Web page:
How to Treat Neon Tetras That Swim Vertically?

Neon tetras that swim vertically are not a lost cause. You can use the following steps to eliminate the habit:

1. Adjusting the Aquarium Conditions

I highly suggest creating a conducive environment for your neon tetras. That means making sure that their aquarium is fully cycled. You should also maintain the proper temperature (70 to 78 degrees F) and pH (6.0 to 7.0).[7]

For that purpose, I genuinely recommend getting the API Aquarium Test Kit (link to Amazon). That bundle allows you to accurately measure the pH, ammonia, nitrates, and nitrites in your tank. Within five minutes, you’ll know if the water has to be replaced.

Even though people with the right weather can live without one, you are encouraged to use a heater. This will prevent the temperature in the aquarium from shifting wildly.

Neon tetras need a minimum of 20 gallons depending on the number of fish you have. Overstocking and overcrowding can exacerbate their stress, not only making their vertical swimming worse but potentially killing them in the long run.

2. Treating Swim Bladder Disease

The treatment you use to combat swim bladder disease will depend on the factors that caused it. For instance, you can fight infections using antibiotics. That is usually recommended if your tetra also appears lethargic and pale. Please consult a vet to adjust the proper medication.

However, if overfeeding and constipation are the problem, you can handle it on your own. Place the neon tetras on a fast for three days before feeding them cooked and peeled peas. The food item will improve their digestion.

Here is a short Youtube video that describes how to do that:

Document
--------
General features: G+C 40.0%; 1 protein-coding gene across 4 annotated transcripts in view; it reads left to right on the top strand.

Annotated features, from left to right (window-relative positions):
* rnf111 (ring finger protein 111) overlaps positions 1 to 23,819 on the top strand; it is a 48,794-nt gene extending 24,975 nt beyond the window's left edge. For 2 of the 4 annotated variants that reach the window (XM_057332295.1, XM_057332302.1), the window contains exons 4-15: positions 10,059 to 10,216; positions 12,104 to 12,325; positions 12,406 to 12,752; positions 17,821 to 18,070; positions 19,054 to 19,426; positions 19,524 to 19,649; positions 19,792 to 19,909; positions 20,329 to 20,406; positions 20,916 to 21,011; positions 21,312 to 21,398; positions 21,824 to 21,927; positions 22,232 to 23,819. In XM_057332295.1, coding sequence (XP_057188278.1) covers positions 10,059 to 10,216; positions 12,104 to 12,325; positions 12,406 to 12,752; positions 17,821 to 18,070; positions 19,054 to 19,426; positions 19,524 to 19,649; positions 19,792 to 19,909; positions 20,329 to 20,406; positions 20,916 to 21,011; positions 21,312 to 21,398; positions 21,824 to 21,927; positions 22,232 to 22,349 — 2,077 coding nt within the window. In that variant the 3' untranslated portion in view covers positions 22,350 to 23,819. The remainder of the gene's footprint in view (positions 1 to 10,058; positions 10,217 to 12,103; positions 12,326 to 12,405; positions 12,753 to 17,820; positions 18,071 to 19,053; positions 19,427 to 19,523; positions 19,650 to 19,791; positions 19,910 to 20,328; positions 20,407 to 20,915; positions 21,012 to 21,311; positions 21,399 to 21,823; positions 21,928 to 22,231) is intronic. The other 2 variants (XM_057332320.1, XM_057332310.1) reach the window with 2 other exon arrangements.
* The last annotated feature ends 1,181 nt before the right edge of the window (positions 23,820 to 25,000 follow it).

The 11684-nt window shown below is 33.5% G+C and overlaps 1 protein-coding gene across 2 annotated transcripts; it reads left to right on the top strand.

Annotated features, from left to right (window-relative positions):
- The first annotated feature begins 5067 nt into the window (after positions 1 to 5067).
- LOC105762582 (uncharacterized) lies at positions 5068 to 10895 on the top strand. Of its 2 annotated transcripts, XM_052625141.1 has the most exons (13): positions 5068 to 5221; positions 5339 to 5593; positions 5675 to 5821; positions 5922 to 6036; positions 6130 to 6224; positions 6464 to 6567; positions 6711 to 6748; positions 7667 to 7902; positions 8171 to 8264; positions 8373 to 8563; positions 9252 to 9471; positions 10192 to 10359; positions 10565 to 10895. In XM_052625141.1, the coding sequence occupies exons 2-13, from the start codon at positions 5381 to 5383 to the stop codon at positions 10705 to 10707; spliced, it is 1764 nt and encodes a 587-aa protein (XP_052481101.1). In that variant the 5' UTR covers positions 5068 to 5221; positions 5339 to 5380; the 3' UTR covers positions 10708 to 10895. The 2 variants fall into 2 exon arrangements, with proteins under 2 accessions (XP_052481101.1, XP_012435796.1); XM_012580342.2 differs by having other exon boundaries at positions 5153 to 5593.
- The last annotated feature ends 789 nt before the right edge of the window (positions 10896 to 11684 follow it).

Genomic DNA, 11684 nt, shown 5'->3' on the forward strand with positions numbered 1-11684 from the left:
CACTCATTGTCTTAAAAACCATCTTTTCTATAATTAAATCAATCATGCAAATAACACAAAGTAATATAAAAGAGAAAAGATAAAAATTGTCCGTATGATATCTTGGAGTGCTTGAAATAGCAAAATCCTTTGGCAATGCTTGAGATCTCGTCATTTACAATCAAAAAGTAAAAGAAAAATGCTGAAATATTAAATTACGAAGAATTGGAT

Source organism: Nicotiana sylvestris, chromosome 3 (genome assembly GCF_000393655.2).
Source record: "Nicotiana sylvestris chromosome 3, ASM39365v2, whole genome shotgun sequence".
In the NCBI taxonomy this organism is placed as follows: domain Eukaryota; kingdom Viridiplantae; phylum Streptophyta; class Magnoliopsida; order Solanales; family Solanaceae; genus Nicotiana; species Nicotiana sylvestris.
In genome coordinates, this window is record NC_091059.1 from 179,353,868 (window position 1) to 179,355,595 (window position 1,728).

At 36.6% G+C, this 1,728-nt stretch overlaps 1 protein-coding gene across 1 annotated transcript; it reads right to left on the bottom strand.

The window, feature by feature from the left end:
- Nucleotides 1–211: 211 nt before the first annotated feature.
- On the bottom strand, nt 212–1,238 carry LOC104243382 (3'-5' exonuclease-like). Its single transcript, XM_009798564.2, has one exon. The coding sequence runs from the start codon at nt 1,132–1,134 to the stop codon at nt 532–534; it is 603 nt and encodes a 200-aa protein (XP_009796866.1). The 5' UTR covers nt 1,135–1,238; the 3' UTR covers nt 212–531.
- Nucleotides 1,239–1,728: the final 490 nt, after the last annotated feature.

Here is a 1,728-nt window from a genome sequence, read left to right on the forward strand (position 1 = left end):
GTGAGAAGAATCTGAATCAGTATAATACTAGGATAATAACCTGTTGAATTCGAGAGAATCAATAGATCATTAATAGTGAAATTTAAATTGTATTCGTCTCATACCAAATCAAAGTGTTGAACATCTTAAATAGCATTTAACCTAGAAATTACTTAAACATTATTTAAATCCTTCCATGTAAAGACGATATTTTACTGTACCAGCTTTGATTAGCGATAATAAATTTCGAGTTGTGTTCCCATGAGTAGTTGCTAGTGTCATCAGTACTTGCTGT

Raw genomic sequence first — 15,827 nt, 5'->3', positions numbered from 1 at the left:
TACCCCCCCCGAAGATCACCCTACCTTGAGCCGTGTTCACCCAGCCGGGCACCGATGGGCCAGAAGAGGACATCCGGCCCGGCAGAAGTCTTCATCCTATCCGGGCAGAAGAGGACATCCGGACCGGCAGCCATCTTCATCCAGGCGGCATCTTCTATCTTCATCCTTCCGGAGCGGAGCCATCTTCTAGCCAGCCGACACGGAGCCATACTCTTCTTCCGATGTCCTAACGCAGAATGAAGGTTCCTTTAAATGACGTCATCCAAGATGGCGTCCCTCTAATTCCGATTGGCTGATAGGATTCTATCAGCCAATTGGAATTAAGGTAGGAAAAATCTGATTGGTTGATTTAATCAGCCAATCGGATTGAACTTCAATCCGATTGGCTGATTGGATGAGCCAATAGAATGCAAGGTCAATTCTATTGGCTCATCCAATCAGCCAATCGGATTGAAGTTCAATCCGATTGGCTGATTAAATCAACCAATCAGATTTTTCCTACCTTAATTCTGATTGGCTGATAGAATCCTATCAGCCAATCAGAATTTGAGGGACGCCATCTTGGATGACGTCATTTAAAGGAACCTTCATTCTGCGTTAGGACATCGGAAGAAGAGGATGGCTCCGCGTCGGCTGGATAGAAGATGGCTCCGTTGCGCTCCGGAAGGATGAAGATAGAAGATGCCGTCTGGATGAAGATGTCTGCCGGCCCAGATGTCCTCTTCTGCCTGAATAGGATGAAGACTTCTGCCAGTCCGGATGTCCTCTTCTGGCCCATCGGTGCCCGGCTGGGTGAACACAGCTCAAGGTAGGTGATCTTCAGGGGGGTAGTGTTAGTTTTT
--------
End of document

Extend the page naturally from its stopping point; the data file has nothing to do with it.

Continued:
Some aquarists will encourage beginners to raise the temperature by a few degrees. Others will prescribe salt baths for bacterial illnesses. Of course, these treatments will only work if an external element caused the swim bladder disease. They won’t work if your neon tetras have a birth defect.

If you are unsure what caused your tetra to suffer from a swim bladder disease, I suggest getting the API AQUARIUM SALT (link to Amazon). Put the sick fish in a hospital tank and pour one tablespoon for each gallon of water. That could be added to the other suggestions above.

3. Ensuring Proper Maintenance

The easiest way to prevent toxins from accumulating is to maintain your tank. That means carrying out regular water changes, removing waste and leftovers, increasing aeration, and vacuuming the gravel.

If you can keep the tank clean, you don’t have to worry about ammonia, nitrites, carbon dioxide, and hydrogen sulfite. Toxins that come from outside the tank, such as chlorine, chloramine, and copper, can be removed using water conditioners.

For instance, to neutralize chlorine and chloramines, I use the API TAP Water Conditioner (link to Amazon). That product is pretty easy to use. All you have to do is add 1 ml (using the bottle’s cup) for every 20 gallons of aquarium water. It will also take care of zinc, copper, and lead found in most tap water supplies.

4. Adding a Few Plants